reland’s route to the top of the world and tomorrow’s Grand Slam decider in Dublin has been all about breathing space.
Johnny Sexton has learned to hold it easy on referees, and head coach Andy Farrell has worked out how to lighten the load on the Ireland squad.
Rory Best captained Ireland to the 2018 Grand Slam at the peak of boss Joe Schmidt’s glittering tenure. The former Lions hooker believes Ireland needed Schmidt’s famous taskmaster ways to set standards in discipline and rigour, but hailed Farrell for easing the pressure to storm to the top of the world rankings.
Ulster stalwart Best and former Leinster full-back Rob Kearney are Ireland’s only two-time Grand Slam winners, but a slew of others will join them if Ireland beat England tomorrow. Sexton can secure a fairytale Six Nations farewell by claiming the Grand Slam on his final tournament appearance.
The 37-year-dilapidated should also pass Ronan O’Gara’s record Six Nations points haul, with Ireland aiming to complete a Grand Slam in Dublin for the first time — and all on St Patrick’s weekend.
“Johnny has given so much to Ireland,” Best told Standard Sport. “And it hasn’t always been plain sailing for him. When he first took the captaincy, people were questioning his conduct with referees and body dialect.
“He’s worked very hard to become the leader that he is, and that’s why he deserves everything he could acquire on Saturday. What he had to change was just the optics, keeping his composure a diminutive better with referees. He sees the game quicker, better and differently from anyone else.
“Where he’s matured out of sight as a captain and leader is realising that just because you see it straight away doesn’t mean everyone else will, and that the art of it is to bring people with you. And what Andy Farrell has done has been to allow people to be okay to design mistakes.”
Kiwi coach Schmidt turned Ireland’s fortunes on their head in six years at the Ireland helm, with Best hailing the former boss’s enduring impact.
“Joe came in and was trying to change a team,” said Best. “We were a team that was inconsistent, if you gave us downtime, we completely took the foot off the pedal, so he had to drive something to bring consistency.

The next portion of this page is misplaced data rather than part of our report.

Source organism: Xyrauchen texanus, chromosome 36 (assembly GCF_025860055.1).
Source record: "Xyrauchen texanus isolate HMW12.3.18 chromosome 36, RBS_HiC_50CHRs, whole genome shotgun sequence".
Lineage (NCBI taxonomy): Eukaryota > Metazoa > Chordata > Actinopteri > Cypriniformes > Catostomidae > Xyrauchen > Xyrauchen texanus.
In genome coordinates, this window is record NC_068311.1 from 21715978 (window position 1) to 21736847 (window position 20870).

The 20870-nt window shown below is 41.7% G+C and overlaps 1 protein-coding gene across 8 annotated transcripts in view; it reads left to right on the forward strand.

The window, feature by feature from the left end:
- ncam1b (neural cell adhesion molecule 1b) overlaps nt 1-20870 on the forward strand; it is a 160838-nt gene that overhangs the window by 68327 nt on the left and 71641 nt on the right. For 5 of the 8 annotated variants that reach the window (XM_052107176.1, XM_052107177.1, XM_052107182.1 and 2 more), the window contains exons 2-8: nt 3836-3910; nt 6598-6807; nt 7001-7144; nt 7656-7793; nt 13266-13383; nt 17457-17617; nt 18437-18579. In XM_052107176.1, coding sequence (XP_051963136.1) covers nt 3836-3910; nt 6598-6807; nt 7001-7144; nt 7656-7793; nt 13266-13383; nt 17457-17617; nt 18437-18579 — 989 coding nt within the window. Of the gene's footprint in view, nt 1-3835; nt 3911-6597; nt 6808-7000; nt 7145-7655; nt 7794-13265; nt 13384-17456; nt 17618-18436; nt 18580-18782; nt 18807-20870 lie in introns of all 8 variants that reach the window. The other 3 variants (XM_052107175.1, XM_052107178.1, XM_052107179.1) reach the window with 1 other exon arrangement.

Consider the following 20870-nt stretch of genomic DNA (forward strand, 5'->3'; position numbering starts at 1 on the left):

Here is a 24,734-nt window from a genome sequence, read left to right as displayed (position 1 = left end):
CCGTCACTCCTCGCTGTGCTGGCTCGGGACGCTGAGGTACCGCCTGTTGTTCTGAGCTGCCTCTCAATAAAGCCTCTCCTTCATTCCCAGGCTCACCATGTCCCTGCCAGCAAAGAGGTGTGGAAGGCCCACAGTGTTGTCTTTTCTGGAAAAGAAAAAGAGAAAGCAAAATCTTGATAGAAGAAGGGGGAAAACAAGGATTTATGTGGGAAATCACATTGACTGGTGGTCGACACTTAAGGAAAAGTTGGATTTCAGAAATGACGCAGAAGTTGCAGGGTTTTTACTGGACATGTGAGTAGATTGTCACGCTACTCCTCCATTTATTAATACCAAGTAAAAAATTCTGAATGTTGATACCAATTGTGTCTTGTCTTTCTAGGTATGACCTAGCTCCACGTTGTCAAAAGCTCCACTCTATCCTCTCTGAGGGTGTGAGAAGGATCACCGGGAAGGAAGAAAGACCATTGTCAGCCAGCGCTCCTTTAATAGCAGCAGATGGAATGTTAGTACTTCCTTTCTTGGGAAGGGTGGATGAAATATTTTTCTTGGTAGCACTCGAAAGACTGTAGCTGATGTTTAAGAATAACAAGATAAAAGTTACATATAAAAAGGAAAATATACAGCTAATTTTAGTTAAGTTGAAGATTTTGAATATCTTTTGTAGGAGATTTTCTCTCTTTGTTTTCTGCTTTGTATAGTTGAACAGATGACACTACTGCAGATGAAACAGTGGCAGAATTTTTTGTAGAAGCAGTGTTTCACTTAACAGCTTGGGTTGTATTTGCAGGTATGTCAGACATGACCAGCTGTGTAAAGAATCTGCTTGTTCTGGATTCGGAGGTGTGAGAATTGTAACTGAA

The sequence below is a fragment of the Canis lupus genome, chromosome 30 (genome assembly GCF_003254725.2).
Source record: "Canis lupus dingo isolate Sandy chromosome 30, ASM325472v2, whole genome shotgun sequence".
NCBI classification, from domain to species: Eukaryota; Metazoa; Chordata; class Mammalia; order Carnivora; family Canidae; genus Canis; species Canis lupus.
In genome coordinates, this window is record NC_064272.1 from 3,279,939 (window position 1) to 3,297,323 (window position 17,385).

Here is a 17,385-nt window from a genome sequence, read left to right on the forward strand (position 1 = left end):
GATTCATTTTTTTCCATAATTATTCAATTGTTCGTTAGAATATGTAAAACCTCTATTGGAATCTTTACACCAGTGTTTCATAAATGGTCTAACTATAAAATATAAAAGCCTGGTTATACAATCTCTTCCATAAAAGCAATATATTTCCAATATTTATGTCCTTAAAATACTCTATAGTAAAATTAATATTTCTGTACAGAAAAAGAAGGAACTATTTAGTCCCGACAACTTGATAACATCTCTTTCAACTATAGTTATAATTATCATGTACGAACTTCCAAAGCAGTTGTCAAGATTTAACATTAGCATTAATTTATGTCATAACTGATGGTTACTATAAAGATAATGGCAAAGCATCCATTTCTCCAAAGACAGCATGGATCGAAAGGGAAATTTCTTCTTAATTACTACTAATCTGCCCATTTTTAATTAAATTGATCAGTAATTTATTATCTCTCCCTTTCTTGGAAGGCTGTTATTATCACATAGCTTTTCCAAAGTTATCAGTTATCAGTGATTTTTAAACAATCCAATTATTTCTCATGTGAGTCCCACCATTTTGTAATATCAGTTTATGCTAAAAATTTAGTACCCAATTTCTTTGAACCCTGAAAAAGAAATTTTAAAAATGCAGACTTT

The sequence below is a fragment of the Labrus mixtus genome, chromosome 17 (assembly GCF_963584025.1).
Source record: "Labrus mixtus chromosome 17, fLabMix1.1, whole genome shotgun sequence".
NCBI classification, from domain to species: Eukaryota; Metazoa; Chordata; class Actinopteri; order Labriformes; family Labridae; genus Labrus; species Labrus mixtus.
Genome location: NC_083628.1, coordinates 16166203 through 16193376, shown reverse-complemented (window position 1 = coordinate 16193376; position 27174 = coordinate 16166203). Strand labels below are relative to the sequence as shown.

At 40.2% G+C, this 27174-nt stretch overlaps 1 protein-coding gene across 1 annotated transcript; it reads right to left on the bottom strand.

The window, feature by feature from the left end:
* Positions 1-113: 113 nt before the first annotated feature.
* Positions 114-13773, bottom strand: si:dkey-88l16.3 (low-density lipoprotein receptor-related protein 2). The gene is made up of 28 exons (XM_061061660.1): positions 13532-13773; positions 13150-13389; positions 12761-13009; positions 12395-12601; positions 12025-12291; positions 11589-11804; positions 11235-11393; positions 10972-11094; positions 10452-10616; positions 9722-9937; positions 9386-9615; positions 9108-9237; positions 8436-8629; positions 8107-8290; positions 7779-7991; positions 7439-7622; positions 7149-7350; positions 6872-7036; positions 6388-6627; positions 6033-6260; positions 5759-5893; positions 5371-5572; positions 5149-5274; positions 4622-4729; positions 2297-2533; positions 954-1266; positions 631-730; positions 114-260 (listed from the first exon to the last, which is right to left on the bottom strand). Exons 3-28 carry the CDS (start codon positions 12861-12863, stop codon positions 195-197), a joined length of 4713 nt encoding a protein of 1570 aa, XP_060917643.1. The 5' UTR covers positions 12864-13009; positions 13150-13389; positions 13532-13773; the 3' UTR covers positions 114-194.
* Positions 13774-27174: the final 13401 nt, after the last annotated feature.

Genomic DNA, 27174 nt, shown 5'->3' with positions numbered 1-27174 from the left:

“The amount of times you see a modern coach follow on from an dilapidated coach and they determine that they need to completely reinvent the wheel. The biggest mistake coaches design, I consider, is they forget to remember what the excellent things were and build on that, and then change things slightly. But that’s exactly what Faz has done.
I’m delighted for Andy Farrell. These maintain been the next stages in Ireland’s evolution
“Even bringing in Paul O’Connell was brilliant. Paulie loved the breakdown, and that was the one thing Joe did better than any other coach I’ve worked with. He understood the detail and how accurate you’ve got to be to win your ball, and how indispensable quick ball was, so Paul is an extension of Joe there in Andy’s set-up.
“The way it was in the finish under Joe, working hard and preparing was not a predicament, in fact it was bringing people down again and relaxing to spend time with each other. Andy is so alert, he saw it, and I’m delighted for him. These maintain been the next stages in Ireland’s evolution.”
Best retired after the 2019 World Cup, with 124 caps, two victories over the All Blacks and two Grand Slams amid four Six Nations titles.
The Banbridge farmer’s son mixes agriculture with a culture and leadership role at insurance brokers Ardonagh as he navigates the transition to life after professional rugby.
This week, he has had all the wistful pangs of wishing he was still playing, but all those will disappear the moment the first monster hit goes in.
“That moment afterwards, where you’re in the changing room celebrating, the sense of achievement when it’s just the group and the staff, it’s unbelievable,” said Best.
“In 2009, it being the first Grand Slam in 61 years was huge, but then captaining the side in 2018 was incredibly special. If they win the Grand Slam, they will sit in the changing room afterwards with a beer and say, ‘God, that was hard’. You remember so much more of your career in those moments off the field. Games disappear by in a flash, but those special moments, they stay with you.”